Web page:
Former aides say by delaying the announcement until later this week, the White House gives itself more time to help the nominee prepare a speech and plan an event in the East Room where Trump will officially introduce his pick to the American public.
“Announcing at the end of the week allows him the opportunity to prolong the momentum of news coverage of the nominee, and it shows that Republicans are likely going to use this as an election-year issue,” said Ron Bonjean, a longtime Republican operative who served as a communications strategist for the Gorsuch confirmation.
“This has become a political campaign in and of itself within an election-year campaign,” Bonjean added. “They have to be ready with a full complement of staff dedicated toward defining and protecting the nominee and in careful coordination with the Senate.”
Cipollone will lead the confirmation battle from the White House counsel’s office, with every lawyer from the counsel’s office providing support. Senators already know Cipollone well from the Trump impeachment proceedings in January, when he was one of lead lawyers defending the president during his Senate trial.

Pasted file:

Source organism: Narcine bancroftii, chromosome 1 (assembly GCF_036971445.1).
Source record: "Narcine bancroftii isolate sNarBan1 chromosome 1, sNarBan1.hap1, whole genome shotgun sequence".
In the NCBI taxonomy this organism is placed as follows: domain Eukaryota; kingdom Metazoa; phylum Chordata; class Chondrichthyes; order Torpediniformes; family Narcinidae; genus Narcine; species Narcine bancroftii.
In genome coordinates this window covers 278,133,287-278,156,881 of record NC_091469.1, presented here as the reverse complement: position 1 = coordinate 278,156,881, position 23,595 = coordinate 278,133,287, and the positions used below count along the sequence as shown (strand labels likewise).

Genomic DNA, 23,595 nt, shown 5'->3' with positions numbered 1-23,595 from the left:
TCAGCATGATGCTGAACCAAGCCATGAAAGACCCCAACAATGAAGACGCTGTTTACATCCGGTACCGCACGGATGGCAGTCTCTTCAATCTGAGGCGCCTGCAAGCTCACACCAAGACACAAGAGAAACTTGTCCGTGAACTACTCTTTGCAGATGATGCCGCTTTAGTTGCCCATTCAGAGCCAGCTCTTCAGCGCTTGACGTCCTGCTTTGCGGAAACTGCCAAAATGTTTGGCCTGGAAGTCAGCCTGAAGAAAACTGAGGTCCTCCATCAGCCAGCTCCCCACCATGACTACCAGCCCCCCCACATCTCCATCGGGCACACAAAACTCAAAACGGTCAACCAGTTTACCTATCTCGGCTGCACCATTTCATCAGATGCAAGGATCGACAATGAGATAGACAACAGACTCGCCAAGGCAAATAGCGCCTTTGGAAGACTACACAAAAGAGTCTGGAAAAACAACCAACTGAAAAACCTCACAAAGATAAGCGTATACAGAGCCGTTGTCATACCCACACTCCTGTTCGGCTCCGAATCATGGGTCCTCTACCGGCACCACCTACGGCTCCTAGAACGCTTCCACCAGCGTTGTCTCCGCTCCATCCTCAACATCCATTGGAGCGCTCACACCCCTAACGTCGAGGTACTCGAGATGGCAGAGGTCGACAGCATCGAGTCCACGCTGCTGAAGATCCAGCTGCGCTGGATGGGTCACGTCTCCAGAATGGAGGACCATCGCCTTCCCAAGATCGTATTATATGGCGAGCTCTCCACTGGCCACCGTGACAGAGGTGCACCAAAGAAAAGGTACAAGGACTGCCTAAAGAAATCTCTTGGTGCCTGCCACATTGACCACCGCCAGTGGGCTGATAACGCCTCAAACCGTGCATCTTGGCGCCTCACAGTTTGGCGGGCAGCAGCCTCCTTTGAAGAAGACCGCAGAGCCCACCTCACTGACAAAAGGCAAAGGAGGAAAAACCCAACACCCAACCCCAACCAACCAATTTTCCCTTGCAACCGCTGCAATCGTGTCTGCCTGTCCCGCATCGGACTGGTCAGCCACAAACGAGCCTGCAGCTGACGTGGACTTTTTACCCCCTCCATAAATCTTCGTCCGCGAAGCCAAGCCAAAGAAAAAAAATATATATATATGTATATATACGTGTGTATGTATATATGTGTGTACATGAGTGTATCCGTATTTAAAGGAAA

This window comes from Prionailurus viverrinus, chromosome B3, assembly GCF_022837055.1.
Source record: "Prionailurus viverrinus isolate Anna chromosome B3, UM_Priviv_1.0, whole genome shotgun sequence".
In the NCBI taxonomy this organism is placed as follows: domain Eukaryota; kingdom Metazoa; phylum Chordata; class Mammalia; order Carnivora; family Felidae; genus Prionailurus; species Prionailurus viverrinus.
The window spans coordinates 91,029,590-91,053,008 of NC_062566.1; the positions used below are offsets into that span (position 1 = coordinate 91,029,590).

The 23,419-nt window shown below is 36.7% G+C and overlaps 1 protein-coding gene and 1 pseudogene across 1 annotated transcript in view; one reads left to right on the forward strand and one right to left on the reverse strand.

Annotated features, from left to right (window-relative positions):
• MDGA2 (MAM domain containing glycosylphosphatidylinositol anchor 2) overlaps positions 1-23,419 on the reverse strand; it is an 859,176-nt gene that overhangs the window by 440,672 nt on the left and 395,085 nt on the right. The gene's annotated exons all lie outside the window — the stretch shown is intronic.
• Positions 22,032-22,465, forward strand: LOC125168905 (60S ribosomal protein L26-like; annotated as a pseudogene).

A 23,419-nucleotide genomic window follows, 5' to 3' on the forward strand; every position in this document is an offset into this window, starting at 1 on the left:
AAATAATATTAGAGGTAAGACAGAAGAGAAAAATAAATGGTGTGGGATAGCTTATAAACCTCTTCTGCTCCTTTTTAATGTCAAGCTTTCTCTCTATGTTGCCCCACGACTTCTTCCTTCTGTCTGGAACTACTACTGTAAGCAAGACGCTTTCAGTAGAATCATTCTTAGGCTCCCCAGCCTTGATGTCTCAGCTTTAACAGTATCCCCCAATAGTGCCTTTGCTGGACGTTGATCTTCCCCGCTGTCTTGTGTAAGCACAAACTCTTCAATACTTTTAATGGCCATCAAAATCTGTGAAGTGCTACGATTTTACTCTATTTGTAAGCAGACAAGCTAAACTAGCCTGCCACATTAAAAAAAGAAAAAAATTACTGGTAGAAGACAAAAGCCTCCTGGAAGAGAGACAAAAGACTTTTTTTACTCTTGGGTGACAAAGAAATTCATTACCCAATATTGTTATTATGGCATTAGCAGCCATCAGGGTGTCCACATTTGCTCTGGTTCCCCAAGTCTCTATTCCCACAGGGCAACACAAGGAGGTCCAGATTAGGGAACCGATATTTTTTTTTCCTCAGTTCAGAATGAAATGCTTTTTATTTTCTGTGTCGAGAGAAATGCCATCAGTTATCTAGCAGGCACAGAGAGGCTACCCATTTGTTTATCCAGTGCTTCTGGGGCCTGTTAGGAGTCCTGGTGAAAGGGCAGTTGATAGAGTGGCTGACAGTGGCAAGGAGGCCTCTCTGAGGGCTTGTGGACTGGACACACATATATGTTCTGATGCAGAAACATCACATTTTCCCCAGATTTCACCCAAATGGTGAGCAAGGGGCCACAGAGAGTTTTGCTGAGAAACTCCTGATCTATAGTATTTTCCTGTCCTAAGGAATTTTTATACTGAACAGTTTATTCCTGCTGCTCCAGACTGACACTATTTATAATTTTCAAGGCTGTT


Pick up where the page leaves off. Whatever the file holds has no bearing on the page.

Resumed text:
Meadows will work closely with Cipollone and lead on outreach to Capitol Hill, where he served as a congressman for seven years.
The White House has no plans right now to hire anyone new to help with the war room, but that could change in the coming days. One official said the West Wing is standing up a war room composed of officials from the White House counsel’s office, rapid response team and the communications shop — and aides have been in regular contact with staff from McConnell’s office.